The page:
Meet the Author

Kyle Fee |

Economic Analyst

Kyle Fee

Kyle Fee is an economic analyst in the Research Department of the Federal Reserve Bank of Cleveland. His research interests include economic development, regional economics and economic geography.

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Meet the Author

Nelson Oliver |

Research Analyst

Nelson Oliver

Nelson Oliver is a research analyst in the Research Department of the Federal Reserve Bank of Cleveland. His primary interests include urban revitalization, housing policy, and applied microeconomics.

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12.12.2011

Fourth District Employment Conditions

Kyle Fee and Nelson Oliver

Historically, the unemployment rate for the District has been rather consistent with that of the nation and is now slightly lower at 8.8 percent compared to 9.1 percent. By states within the District, Ohio’s unemployment rate is 9.1 percent, Pennsylvania 8.3 percent, Kentucky 9.7 percent, and West Virginia 8.2 percent. Roughly six months after the recession began in December of 2007, both the District and the nation experienced rapidly rising levels of unemployment which peaked in October of 2009 at 10.5 and 10.1 percent, respectively. Since then, unemployment rates have lowered gradually and have flattened out at 8.8 and 9.1 percent, respectively since June.

The distribution of unemployment rates among Fourth District counties ranges from 6.1 percent (Mercer County, Ohio) to 17.8 percent (Jackson County, Kentucky), with the median county unemployment rate at 9.9 percent. County-level patterns are reflected in statewide unemployment rates, as Ohio and Kentucky have unemployment rates of 9.1 percent and 9.7 percent, respectively, compared to Pennsylvania’s 8.3 percent and West Virginia’s 8.2 percent.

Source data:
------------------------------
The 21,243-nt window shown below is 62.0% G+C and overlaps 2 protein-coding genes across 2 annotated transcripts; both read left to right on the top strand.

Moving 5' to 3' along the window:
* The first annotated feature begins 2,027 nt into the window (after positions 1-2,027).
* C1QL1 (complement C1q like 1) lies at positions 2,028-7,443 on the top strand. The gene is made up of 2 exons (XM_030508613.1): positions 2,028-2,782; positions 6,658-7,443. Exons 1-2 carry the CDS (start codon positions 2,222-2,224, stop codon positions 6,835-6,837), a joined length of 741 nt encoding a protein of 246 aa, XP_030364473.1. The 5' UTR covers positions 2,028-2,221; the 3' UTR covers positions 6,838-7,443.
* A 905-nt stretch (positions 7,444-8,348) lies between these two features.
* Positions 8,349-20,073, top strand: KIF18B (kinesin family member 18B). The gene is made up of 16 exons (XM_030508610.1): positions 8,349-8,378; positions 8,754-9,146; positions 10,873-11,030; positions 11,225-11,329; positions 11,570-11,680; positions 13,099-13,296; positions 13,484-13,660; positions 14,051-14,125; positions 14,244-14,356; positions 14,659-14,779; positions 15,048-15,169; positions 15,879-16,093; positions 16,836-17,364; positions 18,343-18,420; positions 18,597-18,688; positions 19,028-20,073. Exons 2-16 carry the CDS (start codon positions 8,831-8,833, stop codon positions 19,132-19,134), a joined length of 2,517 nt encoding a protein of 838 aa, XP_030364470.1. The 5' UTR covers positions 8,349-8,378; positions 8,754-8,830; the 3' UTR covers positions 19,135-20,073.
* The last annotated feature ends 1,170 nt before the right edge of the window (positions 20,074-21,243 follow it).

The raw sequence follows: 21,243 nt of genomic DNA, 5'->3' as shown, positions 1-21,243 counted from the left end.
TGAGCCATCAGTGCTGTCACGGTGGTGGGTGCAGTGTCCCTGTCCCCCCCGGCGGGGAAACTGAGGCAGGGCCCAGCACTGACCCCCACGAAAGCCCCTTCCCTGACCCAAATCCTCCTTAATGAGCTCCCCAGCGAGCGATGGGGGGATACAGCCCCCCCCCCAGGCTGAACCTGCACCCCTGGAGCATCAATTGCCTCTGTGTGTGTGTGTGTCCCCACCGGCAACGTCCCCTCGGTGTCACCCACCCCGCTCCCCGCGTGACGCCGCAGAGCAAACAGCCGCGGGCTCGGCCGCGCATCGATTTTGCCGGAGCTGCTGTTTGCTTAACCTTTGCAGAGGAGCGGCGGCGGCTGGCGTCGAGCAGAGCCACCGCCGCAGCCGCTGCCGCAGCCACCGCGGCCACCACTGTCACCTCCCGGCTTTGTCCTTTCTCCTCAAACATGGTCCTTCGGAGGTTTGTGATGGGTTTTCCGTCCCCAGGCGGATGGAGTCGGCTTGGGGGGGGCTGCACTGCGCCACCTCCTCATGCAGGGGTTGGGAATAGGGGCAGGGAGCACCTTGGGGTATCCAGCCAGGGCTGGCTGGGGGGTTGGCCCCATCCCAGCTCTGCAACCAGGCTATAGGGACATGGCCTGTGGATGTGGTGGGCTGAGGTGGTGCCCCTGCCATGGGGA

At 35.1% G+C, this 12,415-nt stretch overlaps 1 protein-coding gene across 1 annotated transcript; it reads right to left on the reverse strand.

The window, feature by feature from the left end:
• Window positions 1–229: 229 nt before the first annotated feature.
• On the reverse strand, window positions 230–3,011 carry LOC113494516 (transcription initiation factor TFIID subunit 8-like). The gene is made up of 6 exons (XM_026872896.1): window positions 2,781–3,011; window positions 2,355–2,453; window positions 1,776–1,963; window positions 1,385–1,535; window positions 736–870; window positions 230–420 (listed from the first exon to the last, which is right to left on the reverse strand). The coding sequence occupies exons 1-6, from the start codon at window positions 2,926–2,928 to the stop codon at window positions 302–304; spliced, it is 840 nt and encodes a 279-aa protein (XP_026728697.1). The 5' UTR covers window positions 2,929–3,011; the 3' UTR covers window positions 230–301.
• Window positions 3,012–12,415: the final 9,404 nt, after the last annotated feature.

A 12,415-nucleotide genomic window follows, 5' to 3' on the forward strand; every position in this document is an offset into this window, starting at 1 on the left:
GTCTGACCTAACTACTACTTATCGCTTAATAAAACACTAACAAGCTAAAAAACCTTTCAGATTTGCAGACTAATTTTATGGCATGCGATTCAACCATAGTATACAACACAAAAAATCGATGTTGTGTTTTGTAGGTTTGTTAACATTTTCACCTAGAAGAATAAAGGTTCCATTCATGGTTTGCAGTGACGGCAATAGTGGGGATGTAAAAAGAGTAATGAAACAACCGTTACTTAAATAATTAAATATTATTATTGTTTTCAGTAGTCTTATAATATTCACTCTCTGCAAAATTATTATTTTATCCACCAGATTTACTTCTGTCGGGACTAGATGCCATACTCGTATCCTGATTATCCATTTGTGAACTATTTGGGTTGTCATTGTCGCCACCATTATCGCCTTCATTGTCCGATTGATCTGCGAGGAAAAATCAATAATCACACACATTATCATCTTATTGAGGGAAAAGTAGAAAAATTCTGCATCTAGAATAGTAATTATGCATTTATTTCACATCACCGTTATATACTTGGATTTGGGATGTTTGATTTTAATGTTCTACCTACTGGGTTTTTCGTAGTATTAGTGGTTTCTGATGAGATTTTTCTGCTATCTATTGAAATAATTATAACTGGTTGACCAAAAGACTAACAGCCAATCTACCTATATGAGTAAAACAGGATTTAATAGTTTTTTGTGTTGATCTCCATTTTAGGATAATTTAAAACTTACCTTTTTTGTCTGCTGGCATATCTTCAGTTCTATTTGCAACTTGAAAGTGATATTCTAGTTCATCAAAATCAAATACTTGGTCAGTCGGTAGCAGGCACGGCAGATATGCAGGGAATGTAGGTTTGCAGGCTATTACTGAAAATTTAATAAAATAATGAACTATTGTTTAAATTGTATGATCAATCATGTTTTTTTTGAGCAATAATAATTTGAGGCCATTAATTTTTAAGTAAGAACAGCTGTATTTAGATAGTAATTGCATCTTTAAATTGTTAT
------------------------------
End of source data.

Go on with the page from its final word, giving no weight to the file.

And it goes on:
There are significant differences in unemployment rates across counties in the Fourth District. Of the 169 counties that make up the District, 49 had an unemployment rate below the national rate in July and 120 counties had a rate at or higher than 9.1 percent. Over half of the District’s counties continue to report double-digit unemployment rates, indicating that the District labor market remains under considerable stress. Geographically, unemployment remains the highest in remote areas of Ohio and Kentucky, while rural Pennsylvania has maintained a stronger labor market.

Despite the differences in employment growth among states of the Fourth District, the District’s employment path for the recent recession was quite similar to the Nation. Since the recession began in December 2007, both the Nation and the District experienced a 5.5 percent drop in employment levels that have only been gradually increasing since December of 2009. Currently, both remain 4 percent off of pre-recession levels.